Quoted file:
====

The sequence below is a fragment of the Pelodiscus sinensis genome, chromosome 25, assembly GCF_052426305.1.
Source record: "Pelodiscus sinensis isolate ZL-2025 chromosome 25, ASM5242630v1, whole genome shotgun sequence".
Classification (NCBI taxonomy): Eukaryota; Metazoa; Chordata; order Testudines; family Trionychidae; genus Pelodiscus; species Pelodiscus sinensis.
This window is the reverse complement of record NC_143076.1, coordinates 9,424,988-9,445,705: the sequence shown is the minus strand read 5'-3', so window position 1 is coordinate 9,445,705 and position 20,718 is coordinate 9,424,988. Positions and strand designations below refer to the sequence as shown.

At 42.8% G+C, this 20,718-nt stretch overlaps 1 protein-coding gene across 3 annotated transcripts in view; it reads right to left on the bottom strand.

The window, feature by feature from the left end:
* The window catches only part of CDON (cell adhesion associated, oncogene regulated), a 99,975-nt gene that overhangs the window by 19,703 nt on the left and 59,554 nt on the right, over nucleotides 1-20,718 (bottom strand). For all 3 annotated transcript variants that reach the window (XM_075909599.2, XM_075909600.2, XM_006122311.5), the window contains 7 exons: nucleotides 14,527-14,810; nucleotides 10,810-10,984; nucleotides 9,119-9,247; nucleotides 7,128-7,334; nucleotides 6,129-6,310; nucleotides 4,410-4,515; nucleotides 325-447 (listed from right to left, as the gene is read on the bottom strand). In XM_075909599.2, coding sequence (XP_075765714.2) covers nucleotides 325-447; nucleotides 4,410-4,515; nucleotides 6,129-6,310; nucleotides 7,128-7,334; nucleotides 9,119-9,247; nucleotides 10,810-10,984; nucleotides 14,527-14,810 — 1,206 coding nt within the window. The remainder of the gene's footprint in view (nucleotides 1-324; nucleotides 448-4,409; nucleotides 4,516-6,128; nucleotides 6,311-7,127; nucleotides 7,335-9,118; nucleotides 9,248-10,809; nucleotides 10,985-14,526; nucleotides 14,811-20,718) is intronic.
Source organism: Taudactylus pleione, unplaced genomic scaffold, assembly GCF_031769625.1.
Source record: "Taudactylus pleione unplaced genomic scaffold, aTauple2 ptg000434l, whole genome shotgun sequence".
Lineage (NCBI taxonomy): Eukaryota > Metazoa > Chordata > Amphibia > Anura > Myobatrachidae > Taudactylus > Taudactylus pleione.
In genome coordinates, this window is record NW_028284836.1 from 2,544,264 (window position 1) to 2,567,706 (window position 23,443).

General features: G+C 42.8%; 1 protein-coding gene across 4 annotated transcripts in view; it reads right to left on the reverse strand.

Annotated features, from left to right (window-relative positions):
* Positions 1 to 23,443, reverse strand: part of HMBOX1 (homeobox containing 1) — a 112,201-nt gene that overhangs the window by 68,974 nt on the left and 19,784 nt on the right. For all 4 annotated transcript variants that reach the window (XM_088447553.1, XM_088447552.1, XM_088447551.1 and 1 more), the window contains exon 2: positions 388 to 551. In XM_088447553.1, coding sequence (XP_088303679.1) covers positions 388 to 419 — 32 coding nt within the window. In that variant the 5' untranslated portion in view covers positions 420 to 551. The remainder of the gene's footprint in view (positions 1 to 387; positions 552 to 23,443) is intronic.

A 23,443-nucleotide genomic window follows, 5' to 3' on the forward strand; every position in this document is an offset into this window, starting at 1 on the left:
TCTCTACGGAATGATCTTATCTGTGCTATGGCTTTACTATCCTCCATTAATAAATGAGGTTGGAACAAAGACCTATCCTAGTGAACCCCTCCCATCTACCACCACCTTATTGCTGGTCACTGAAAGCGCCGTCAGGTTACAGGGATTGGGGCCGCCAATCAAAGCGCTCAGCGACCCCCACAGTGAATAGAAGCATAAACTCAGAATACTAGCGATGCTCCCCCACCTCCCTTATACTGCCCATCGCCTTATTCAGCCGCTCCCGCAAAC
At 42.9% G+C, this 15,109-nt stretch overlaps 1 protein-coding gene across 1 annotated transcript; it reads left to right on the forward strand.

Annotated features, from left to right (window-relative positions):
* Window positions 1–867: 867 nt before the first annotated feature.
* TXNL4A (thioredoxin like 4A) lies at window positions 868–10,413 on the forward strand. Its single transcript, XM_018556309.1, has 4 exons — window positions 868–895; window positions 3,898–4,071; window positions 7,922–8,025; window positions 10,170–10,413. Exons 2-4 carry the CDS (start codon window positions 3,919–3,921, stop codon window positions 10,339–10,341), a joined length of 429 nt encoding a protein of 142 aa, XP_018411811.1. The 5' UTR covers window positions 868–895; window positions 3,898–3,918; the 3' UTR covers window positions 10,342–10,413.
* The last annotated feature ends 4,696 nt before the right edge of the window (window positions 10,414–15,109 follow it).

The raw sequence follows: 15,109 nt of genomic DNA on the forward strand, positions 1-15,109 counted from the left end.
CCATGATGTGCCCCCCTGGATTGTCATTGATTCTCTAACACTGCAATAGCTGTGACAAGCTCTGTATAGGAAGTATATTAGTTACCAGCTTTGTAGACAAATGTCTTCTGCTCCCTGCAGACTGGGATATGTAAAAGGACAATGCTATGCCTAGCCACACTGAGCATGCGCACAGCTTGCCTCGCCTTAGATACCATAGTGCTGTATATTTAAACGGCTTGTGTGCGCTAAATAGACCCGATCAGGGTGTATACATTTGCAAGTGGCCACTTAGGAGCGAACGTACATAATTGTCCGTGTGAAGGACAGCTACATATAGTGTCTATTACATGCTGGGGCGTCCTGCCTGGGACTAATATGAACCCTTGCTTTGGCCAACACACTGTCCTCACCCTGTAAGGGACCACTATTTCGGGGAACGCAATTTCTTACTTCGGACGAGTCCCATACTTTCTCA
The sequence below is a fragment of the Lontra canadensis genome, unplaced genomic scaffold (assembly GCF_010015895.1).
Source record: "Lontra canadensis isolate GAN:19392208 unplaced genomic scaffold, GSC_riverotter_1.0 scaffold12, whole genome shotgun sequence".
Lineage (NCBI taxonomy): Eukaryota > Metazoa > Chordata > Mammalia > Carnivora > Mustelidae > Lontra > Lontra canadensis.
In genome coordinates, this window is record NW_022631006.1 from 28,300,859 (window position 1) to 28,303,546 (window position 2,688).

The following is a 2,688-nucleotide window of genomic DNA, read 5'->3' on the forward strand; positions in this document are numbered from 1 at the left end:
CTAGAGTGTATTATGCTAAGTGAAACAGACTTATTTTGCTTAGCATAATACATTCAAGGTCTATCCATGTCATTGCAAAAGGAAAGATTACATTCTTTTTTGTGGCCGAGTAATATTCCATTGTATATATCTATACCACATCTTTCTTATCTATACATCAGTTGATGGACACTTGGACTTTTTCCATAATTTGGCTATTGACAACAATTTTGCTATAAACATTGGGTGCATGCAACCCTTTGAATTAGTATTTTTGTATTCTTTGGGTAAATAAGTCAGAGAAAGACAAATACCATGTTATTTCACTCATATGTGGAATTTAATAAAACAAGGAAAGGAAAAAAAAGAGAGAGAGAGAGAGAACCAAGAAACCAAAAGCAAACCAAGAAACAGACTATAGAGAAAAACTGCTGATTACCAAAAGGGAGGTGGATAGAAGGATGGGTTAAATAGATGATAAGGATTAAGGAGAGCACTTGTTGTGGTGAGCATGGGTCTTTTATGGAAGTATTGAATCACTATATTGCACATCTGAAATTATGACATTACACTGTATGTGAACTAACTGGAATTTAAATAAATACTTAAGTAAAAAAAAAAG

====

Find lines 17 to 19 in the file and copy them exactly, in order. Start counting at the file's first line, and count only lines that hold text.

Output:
At 42.9% G+C, this 15,109-nt stretch overlaps 1 protein-coding gene across 1 annotated transcript; it reads left to right on the forward strand.

Annotated features, from left to right (window-relative positions):
* Window positions 1–867: 867 nt before the first annotated feature.